For over a decade, critics have alleged that the East Ramapo Central School District engages in a system of “21st century Jim Crow.” They claim that the education of white students attending private religious schools in the district is prioritized over the education of students of color who attend the public school.

This dynamic remains intact because of the hold that the ultra-Orthodox Jewish community maintains over the school board. 

But a few changes have taken place over the past year that could help loosen that grip. 

First, a lawsuit brought by the New York Civil Liberties Union (NYCLU) successfully showed that the district violated voting rights of the Black and brown community.  Second, a new law passed this session (A.5683/S.6052) gives the East Ramapo Schools’ fiscal monitor veto power over the school board. 

But in a new report titled “Private Privilege, Public Pain,” NYCLU Executive Director Donna Lieberman urges the state to do more. 

“The state needs to watch this district like a hawk because they take every opportunity to fail the public school children,” Donna Lieberman told Capital Tonight. “We want the commissioner of education to investigate a wholesale investigation into malfeasance.”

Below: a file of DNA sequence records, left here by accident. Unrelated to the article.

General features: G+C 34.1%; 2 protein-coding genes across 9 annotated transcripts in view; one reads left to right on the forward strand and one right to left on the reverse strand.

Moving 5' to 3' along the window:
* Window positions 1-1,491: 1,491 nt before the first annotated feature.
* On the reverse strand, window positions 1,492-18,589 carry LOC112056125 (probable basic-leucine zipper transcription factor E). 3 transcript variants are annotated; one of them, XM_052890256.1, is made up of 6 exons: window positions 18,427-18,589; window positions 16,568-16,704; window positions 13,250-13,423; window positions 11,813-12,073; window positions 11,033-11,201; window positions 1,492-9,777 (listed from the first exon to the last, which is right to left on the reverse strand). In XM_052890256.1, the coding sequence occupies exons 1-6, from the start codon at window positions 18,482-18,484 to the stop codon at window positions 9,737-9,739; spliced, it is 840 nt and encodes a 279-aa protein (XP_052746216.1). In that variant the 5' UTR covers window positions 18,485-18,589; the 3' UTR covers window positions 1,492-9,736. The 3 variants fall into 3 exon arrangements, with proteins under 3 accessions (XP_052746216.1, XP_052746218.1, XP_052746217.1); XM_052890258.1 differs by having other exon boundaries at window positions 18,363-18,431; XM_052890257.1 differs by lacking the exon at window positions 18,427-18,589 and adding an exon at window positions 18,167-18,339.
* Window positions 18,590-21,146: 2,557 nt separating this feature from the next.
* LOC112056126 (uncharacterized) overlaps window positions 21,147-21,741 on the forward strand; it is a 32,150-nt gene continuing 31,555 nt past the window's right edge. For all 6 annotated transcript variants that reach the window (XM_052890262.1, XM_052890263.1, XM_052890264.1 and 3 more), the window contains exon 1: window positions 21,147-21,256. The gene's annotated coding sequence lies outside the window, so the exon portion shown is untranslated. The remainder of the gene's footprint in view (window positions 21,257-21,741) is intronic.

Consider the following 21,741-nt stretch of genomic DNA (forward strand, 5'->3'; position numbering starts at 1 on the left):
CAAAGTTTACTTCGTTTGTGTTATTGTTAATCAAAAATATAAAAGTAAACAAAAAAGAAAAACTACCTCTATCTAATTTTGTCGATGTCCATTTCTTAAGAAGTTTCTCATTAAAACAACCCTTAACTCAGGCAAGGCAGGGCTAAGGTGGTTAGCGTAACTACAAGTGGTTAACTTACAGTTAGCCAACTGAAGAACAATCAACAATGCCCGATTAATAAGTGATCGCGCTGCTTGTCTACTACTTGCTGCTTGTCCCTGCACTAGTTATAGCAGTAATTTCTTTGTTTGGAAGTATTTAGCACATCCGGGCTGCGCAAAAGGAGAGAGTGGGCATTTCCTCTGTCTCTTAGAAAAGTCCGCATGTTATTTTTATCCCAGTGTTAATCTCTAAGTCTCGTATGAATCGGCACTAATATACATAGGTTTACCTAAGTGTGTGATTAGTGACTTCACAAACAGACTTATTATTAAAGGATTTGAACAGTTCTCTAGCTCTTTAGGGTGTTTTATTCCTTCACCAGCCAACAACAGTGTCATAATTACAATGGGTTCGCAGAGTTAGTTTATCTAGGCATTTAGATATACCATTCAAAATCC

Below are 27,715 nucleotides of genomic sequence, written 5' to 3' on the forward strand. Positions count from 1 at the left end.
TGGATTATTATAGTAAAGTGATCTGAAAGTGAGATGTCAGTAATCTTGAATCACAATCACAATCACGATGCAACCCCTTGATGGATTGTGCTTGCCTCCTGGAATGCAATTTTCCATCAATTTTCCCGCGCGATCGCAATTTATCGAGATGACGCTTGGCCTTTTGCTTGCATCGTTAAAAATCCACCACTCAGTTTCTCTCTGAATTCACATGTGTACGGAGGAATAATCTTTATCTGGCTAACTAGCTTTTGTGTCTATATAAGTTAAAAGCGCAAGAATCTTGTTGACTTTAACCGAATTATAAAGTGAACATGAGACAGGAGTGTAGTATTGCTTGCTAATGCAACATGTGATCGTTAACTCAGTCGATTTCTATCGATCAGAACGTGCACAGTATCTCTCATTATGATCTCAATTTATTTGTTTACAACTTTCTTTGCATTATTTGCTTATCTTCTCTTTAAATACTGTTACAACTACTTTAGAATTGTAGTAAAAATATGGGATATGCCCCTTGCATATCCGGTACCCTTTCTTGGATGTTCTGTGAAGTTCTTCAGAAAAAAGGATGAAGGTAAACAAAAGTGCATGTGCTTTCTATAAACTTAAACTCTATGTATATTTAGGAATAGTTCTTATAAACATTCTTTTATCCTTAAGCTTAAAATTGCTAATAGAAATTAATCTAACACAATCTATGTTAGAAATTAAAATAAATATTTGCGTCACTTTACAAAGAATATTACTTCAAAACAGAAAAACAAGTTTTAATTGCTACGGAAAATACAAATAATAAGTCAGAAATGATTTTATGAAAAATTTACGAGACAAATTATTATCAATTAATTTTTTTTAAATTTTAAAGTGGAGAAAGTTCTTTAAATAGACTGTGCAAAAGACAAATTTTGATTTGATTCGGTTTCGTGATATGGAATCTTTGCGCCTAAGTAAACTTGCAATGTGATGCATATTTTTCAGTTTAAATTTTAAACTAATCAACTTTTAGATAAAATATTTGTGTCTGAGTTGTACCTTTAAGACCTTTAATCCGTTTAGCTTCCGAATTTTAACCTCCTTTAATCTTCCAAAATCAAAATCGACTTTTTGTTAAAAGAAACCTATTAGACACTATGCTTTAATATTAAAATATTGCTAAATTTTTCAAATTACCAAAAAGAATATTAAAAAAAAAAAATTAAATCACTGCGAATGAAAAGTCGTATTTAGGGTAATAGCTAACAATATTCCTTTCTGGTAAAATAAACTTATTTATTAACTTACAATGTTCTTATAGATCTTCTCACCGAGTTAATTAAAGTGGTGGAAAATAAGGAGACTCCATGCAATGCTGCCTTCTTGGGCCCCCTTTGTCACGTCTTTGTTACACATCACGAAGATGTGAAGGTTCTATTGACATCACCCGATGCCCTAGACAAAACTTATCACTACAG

NYCLU’s report calls on the State of New York to do the following to “truly end the crisis”:

  • Granting the commissioner of education budget authority over school districts like East Ramapo – where the private school population significantly outnumbers the public school population – to ensure public schools have adequate operating funds.
  • Capping the hourly rate a district can spend on outside counsel, to ensure public dollars go to students, not the accounts of high-dollar law firms.
  • Extending the right to vote in school board elections to all parents, regardless of citizenship status. Many non-white adults in East Ramapo, whose children attend public schools, are not citizens and are not permitted to vote.
  • Undertaking a wholesale investigation of malfeasance in East Ramapo, including holding accountable those responsible for wrongdoing.

The East Ramapo Central School District did not immediately return to multiple requests for comment.